The Kings Of Algiers

Algiers was a major trading port in the Mediterranean Sea at the end of the Napoleonic wars in the late 18th century and four decades into the next century. Merchant ships brought in a constant flow of luxury goods prized by the ruling Turkish elite, stevedores loaded outgoing vessels with Algerian grain, wool, meat, leather and coral, and corsairs, or pirates, roamed the sea, capturing ships and enslaving passengers.

Algerian traders, many of whom were Jews, bought and sold everything that came through the port and were a vital link between the powers-that-be in Algiers and the outside world. Jews dominated this lucrative trade largely because there was no significant Christian minority to complete with them.

Probably the best-known Jewish traders during this period were the five Bacri brothers — Mordecai, Joseph, Abraham, Salomon and Jacob — their children and their nephew, Naphtali Busnach.

They established extraordinary trade networks all around the Mediterranean basin and beyond.

The dey of Algiers in the 1820s

They owed their success, in part, due to their ability to gain the trust of the deys, the rulers of Algiers, a semi-independent province, or regency, of the Ottoman Empire, which had close relations with Britain and France. The deys relied on the Bcaris as intermediaries in both trade and diplomatic negotiations with France, Britain and the United States, the countries that had vital economic and political interests in the area.

Their rise and fall is charted by the Australian historian Julie Kalman in The Kings of Algiers (Princeton University Press), an impressive account that leaves no stone unturned.

Julie Kalman

In her view, the Bacris were “perfectly placed” to profit from the shipping chaos triggered by the Revolutionary Wars, which washed over the Mediterranean in 1793. With France at war with Britain, Holland and Spain, reliable sea routes could no longer be accessed, further spurring the demand for basic supplies.

The Bacris took advantage of this tumult and filled the gap. Recognizing their role in this vital process, Richard O’Brien, the U.S. consul in Algiers in the waning years of the 18th century, dubbed the Bacris and Busnach “the kings of Algiers.”

Kalman cannot pinpoint their origins, but she is certain that they spoke Judeo-Arabic, the dialect of Middle Eastern Sephardi Jews, and lived in the Italian city of Livorno before decamping in Algiers in 1774. By the mid-18th century, Livorno was home to the second-largest Jewish community in Western Europe after Amsterdam.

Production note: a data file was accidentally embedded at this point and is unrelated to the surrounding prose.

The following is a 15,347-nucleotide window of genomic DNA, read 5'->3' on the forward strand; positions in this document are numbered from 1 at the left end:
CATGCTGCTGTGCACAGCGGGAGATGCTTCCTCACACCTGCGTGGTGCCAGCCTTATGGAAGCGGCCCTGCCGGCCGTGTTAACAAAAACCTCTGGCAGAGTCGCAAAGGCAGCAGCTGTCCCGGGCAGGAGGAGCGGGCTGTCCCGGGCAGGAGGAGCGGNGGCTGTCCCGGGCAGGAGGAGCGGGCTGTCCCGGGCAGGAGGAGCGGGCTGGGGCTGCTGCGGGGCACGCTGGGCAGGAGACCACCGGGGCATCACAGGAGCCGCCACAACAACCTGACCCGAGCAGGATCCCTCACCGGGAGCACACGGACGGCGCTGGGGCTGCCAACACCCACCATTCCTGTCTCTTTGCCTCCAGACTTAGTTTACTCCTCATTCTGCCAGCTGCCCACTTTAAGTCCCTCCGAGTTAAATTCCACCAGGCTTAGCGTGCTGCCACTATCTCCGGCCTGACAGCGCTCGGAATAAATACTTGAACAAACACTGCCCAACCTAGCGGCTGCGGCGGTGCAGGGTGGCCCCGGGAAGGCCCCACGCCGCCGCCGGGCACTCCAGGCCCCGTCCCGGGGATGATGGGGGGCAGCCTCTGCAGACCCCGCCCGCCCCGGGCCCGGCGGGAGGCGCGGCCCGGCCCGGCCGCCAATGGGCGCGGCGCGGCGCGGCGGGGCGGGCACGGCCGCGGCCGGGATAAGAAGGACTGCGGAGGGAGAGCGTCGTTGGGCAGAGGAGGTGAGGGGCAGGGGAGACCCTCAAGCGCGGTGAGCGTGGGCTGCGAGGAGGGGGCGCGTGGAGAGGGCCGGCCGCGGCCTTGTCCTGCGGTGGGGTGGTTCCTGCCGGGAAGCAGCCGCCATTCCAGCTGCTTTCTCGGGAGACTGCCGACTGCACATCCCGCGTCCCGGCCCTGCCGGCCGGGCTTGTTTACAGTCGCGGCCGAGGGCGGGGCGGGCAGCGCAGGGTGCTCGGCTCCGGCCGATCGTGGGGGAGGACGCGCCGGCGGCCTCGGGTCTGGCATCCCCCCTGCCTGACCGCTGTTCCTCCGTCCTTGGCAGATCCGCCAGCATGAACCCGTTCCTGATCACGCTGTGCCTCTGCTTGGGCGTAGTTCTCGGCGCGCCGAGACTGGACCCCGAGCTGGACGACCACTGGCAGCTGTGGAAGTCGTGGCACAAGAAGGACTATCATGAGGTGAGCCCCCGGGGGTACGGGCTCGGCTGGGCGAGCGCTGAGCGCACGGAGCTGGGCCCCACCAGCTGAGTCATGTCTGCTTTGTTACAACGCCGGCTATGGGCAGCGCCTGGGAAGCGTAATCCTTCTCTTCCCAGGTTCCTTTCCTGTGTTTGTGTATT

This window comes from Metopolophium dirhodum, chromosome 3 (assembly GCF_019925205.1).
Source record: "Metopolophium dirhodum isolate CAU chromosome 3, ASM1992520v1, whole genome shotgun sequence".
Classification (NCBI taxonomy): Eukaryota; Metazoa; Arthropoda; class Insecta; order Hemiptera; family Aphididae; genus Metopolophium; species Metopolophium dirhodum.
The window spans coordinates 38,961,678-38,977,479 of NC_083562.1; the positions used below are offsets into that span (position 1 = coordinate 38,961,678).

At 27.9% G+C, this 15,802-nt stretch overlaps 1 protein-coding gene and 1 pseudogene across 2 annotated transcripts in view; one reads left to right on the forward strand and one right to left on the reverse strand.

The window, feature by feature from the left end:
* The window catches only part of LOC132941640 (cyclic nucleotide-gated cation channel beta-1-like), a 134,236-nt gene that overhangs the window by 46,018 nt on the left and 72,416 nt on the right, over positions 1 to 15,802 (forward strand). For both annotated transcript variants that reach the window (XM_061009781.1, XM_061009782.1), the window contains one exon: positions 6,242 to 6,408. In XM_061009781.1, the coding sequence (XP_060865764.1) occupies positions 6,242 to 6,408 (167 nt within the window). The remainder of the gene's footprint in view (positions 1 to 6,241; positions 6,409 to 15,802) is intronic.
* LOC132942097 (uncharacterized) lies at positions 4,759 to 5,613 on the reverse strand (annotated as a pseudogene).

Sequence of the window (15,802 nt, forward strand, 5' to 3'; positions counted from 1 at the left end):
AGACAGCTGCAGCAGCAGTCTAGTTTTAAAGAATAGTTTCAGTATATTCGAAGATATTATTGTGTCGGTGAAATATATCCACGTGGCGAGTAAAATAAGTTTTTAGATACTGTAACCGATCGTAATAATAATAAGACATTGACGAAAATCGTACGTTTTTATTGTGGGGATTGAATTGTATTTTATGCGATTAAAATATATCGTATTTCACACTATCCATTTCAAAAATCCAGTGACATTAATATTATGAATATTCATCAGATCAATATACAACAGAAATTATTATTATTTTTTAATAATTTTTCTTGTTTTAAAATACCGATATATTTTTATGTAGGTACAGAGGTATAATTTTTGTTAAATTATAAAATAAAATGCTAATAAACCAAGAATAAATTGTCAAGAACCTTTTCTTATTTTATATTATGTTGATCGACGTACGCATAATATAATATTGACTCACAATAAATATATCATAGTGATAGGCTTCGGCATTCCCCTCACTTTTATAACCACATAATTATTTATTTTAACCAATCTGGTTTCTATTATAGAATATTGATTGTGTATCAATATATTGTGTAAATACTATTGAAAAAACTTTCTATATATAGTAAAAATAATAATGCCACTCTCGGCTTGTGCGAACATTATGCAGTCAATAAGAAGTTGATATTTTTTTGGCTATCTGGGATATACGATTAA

Livorno in the early 19th century

According to Kalman, the Bacris and Busnach worked cooperatively through their trading houses in Algiers, Livorno, Marseilles and Paris and their agents in Malaga, Alicante, Madrid, Genoa, Cadiz, Lisbon, London, Amsterdam and Barcelona.

They were successful due to a combination of factors, she argues. “Circumstances in Algiers allowed them to do so: the lack of Christian competition, the space made for Jews that allowed them to form relationships with the elite, the chaos of the war, and the needs of the Western powers all combined to create perfect conditions for the two families. They knew how to manipulate local practices, interests and regulations … to their advantage.”

Yet they were remarkably vulnerable. Two of the Bacris, as well as Busnach, were murdered by a dey, and family quarrels led to their downfall.

With the dissolution of their business empire, the Bacris returned to Europe and reestablished themselves as antique and antiquities dealers.

The only trace today of their outsize presence in Algiers is a small, blue Star of David affixed to an arched doorway that leads into the National Museum of Popular Arts and Traditions, which was once the palatial home of Joseph Bacri, the founder of this powerful and influential dynasty.